Food safety advocates are expressing sharp disappointment with the final federal GMO labeling rule, released Thursday by the U.S. Department of Agriculture (USDA).
While industry-friendly Agriculture Secretary Sonny Perdue asserted in a press statement that the new standard for foods produced using genetic engineering (GE or GMO) would boost “the transparency of our nation’s food system” and ensure “clear information and labeling consistency for consumers about the ingredients in their food,” groups like the Institute for Agriculture and Trade Policy (IATP)—and even food giants like Nestlé—say it does nothing of the sort.
“It is obvious that this rule is intended to hide, not disclose, information about genetically modified foods,” said IATP senior attorney Sharon Treat.
Among the concerns being raised is that the rule, published Friday in the Federal Register and with implementation set to begin in 2020, refers not to the widely recognized phrase “genetically-modified food” but rather “bioengineered (BE) food.”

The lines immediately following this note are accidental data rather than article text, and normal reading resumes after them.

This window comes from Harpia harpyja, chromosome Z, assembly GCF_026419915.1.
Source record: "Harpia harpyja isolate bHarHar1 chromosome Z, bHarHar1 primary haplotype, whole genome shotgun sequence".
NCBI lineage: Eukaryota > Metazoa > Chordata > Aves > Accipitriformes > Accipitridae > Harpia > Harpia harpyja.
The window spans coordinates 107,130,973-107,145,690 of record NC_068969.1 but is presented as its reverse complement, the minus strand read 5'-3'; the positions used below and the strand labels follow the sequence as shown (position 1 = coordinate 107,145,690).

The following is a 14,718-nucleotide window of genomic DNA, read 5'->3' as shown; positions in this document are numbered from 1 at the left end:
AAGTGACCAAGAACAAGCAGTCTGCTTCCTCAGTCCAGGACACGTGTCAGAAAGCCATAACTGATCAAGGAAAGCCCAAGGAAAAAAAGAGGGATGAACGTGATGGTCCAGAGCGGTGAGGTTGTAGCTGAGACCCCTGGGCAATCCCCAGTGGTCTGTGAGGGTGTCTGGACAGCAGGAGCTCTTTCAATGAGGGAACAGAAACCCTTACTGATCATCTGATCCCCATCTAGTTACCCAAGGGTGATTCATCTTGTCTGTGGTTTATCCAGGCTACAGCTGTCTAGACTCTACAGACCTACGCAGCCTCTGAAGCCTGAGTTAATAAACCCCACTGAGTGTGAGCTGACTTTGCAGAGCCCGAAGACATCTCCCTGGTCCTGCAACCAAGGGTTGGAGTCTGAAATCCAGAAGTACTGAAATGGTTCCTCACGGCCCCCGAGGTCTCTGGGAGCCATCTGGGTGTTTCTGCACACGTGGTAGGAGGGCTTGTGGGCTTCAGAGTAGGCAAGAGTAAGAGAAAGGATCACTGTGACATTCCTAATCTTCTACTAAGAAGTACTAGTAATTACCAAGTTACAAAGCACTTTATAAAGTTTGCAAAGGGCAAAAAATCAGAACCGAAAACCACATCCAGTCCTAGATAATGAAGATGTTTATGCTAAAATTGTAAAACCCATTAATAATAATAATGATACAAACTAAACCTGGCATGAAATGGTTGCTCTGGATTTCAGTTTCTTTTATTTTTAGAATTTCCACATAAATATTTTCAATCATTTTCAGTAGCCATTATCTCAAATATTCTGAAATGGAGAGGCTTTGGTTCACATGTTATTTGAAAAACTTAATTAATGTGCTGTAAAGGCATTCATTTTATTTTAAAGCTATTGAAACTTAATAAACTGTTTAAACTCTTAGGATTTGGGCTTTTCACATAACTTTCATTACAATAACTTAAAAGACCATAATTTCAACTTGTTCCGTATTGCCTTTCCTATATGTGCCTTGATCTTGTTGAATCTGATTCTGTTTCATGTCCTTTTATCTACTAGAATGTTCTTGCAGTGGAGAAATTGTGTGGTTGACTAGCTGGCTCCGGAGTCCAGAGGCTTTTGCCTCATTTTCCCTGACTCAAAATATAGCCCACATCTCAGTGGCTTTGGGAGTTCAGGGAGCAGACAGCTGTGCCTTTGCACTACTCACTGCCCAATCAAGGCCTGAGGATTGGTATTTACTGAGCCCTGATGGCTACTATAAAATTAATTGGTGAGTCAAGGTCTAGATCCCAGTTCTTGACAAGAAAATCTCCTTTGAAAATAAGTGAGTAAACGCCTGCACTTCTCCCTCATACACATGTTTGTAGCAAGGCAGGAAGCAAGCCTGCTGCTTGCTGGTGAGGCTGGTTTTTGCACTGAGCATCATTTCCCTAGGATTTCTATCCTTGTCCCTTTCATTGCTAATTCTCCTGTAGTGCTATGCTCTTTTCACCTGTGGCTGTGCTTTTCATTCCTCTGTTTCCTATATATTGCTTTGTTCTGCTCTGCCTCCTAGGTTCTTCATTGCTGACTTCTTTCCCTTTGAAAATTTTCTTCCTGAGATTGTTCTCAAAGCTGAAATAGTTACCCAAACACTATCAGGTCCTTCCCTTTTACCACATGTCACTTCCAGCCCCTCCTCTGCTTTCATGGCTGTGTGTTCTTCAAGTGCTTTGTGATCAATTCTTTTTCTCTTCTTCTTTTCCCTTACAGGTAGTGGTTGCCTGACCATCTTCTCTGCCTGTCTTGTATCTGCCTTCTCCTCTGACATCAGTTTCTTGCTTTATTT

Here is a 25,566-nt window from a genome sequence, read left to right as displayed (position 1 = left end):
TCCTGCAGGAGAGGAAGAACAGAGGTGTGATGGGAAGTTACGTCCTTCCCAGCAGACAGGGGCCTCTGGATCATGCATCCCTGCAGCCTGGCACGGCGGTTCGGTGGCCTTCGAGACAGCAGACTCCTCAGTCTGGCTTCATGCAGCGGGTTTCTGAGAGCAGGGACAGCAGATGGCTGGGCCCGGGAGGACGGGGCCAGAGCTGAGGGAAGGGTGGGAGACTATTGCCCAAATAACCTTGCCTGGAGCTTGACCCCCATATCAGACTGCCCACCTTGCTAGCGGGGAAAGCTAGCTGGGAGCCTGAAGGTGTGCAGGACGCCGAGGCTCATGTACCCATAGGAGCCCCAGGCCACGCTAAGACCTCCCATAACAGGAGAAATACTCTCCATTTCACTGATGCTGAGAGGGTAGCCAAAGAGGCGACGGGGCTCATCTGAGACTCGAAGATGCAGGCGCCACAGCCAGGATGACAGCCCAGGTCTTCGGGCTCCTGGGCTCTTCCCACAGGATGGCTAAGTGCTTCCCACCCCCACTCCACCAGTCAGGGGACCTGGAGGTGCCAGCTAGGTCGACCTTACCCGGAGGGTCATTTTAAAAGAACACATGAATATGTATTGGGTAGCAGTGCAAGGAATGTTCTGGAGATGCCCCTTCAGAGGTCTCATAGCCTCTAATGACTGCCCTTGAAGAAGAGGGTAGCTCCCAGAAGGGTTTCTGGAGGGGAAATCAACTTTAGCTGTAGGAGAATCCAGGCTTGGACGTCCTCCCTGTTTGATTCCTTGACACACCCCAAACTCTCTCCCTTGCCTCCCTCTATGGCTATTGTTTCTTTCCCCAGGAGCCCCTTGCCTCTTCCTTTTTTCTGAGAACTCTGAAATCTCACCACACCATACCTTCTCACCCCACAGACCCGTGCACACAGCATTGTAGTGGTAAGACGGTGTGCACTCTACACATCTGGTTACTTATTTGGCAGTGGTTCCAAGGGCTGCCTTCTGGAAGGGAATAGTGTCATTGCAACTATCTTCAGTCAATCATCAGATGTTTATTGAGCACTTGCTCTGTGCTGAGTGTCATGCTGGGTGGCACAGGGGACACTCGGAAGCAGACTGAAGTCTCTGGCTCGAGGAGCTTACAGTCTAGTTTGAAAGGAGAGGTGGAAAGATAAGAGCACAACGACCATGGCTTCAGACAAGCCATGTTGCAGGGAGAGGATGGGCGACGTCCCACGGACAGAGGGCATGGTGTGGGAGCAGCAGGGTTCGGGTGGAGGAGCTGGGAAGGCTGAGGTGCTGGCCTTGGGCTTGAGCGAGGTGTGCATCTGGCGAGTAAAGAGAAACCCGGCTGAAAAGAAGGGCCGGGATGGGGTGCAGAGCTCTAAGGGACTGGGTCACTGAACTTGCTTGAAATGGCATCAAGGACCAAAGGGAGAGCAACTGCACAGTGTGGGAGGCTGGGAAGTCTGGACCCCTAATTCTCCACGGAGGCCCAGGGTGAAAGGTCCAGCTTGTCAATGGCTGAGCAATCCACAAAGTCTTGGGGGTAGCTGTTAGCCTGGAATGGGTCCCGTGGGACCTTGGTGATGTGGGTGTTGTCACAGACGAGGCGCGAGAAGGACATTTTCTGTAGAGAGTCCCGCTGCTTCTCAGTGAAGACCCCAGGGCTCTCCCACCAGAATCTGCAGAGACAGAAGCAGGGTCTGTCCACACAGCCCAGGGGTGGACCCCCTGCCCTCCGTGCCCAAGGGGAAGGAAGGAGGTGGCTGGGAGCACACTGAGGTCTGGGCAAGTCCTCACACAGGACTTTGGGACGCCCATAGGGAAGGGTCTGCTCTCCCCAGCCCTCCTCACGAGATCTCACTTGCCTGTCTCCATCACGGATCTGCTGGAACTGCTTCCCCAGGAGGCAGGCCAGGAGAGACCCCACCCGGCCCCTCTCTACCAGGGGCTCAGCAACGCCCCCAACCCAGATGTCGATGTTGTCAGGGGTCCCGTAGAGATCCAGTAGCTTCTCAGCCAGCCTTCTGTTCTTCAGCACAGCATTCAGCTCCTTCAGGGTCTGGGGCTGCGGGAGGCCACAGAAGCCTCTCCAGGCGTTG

“USDA’s prohibition of the well-established terms, GE and GMO, on food labels will confuse and mislead consumers,” said Andrew Kimbrell, executive director at the Center for Food Safety.
To make the disclosure, food producers have four options: text, a friendly-looking symbol, an electronic or digital link, or a text message. According to Food & Water Watch executive director Wenonah Hauter, the symbol suggests “to consumers the product is natural and sustainable, when genetically engineered foods are anything but.”
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